Part 1. Unreasonable.
There's a programme on the TV here in the UK called Grumpy Old Men, it's supposed to be funny and sometimes it is, a bit. I have a few problems with it though, these men aren't old, heck most are little older than me, and that isn't old - believe me! More importantly they're not grumpy, they're perhaps slightly intolerant (esp. of fools) and wonderfully unreasonable.
As George Bernard Shaw apparently said - "Reasonable men adapt themselves to their environment; unreasonable men try to adapt their environment to themselves. Thus all progress is the result of the efforts of unreasonable men."
One of those grumpy old men is Bob Geldoff for f**k's sake - so what do you expect?
Now I make no personal claim to have made any great progress in anything but I do want progress to happen - with a passion. So like very many people who work in IT, rather than doing the reasonable thing with the money I earn, like buying expensive toys and exotic holidays, I write software to give away, experiment with stuff, and generally try to disrupt the very "ecosystem" that pays my wages. (OK, so I buy toys and take holidays too - sometimes).
Unreasonable behaviour can of course irritate others, it's not the purpose, but with so many reasonable people about the eventual conflict is inevitable. Maybe one day I'll figure my own way of dealing with this, but for now I simply draw on the lessons of great unreasonable folks of the recent past - Forty-Second Boyd and Grace Hopper are wonderful examples from the US military.
So what's this blog post all about? Yes, I know, I'm drifting. Trouble is that for the last 4 months the Wepoco project http://www.wepoco.com/ has been moving far too slowly as the team tries to find a way of integrating dreams of a low-cost hi-tech distributed delivery of weather services to millions of poor farmers with the reality of a bureaucratic network of state controlled weather services. So when I got a chance to spend a day immersed in geeky wonderfulness there really wasn't any contest. So on Thursday 31st May 2007 off I went to London for the Google Developer Day.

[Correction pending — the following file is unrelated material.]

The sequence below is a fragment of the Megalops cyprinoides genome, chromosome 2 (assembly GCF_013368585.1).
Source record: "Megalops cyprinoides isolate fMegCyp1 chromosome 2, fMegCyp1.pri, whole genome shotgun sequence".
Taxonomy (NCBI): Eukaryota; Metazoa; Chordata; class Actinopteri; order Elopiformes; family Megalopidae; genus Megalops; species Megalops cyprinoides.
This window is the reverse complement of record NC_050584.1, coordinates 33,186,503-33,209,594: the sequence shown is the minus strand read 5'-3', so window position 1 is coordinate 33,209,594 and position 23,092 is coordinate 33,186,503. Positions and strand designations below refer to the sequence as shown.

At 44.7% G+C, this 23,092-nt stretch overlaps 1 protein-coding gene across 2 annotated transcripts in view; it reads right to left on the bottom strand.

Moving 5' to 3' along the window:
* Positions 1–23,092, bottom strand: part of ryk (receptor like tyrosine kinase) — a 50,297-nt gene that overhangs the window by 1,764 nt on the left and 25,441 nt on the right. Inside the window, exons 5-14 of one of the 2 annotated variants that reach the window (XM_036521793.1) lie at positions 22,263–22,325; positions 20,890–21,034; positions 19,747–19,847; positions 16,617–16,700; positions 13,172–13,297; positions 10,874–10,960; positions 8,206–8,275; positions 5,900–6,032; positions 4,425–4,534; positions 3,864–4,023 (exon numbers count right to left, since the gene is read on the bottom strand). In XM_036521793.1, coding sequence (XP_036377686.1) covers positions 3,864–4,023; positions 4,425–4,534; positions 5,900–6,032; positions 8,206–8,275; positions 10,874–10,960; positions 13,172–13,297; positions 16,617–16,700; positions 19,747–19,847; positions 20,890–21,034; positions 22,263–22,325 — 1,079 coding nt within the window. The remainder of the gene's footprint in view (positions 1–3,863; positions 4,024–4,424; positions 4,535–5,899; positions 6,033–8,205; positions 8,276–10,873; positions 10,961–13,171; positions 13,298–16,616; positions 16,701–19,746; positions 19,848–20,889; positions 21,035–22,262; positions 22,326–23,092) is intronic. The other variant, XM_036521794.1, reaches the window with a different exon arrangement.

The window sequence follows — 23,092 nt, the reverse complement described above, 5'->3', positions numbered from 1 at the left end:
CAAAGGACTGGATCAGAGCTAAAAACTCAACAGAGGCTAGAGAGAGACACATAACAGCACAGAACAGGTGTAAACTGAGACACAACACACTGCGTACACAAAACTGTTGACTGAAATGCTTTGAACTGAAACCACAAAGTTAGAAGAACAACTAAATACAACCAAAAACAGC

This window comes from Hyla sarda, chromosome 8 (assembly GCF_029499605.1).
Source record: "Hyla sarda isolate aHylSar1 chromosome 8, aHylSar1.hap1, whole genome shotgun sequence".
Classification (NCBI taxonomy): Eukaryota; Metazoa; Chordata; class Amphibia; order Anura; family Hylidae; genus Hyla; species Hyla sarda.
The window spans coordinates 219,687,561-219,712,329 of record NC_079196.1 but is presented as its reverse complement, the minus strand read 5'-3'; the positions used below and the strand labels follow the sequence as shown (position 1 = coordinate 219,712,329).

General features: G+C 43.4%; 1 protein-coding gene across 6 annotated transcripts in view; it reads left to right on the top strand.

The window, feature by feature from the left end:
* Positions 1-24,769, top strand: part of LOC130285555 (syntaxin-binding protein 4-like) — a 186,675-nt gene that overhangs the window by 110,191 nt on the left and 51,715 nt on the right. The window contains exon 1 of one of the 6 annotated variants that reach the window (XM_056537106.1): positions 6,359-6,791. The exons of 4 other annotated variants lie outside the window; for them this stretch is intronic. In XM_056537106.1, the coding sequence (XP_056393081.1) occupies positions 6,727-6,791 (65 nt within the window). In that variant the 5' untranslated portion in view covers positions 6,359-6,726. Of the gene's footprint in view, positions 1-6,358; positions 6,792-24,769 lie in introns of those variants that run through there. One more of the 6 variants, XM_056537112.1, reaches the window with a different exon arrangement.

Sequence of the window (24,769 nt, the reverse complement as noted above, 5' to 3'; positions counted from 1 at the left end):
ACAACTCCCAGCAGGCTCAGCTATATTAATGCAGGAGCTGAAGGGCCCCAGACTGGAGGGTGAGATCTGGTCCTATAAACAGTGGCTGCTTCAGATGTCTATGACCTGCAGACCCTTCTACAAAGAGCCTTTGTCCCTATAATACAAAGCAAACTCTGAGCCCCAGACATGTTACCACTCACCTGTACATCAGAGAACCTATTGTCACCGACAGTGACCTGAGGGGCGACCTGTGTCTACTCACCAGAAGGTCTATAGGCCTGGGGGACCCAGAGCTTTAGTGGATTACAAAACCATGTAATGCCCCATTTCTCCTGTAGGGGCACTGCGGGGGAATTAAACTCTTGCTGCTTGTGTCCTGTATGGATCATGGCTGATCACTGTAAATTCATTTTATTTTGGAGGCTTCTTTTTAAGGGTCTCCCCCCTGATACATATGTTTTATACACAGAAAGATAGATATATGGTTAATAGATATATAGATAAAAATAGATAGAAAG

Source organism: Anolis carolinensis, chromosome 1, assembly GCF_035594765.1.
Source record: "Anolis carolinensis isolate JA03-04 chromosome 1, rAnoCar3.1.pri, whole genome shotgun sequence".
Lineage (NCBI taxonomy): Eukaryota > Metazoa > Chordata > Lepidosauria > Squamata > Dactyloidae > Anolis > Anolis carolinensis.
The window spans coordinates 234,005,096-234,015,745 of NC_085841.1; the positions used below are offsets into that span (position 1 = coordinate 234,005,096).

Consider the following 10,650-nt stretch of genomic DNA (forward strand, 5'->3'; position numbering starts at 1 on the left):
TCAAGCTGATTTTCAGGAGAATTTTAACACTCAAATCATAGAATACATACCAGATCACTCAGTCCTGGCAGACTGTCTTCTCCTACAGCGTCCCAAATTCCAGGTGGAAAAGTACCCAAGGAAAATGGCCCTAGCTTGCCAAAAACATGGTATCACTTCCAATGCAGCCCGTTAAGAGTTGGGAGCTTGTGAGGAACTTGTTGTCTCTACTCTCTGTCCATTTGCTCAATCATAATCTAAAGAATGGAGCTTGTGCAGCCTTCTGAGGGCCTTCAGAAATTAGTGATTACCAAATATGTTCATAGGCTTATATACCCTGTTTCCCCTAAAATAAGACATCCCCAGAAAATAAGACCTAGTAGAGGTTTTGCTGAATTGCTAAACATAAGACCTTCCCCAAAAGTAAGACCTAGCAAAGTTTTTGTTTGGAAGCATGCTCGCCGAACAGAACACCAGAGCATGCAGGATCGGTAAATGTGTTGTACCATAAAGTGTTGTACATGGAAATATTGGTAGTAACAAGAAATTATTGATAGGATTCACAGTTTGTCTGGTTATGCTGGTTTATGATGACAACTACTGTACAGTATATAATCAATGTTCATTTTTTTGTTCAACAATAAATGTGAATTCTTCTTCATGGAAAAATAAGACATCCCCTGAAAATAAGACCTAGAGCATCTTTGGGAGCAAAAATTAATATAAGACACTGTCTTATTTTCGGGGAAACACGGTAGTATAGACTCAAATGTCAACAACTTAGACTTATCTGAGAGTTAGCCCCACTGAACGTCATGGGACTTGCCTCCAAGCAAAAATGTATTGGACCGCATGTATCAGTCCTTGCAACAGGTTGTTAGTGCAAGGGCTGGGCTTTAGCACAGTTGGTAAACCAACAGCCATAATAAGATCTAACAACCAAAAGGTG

The Wepoco website uses Google Maps. It was pretty much my first attempt at AJAX programming and I'm quite proud of it. What's there today is no longer just my work, other members of the team have contributed the graphics and server-side code and helped in various ways. The website is far from perfect and has all sorts of problems that we're working on as time permits - but most importantly it's been a great way of learning what is possible on the Web in 2007. We've also found out things that aren't possible. For example it's hard to created printed documents from the web graphics, there's no easy way of showing animated maps and it hardly works on a slow dial-up line in Nekemte. This gave me several questions that I hoped I might be able to put to the Google team in London and, perhaps, they might even like to help with the project. I'd heard about Googlers having 20% of time for open source projects.
(to be continued....)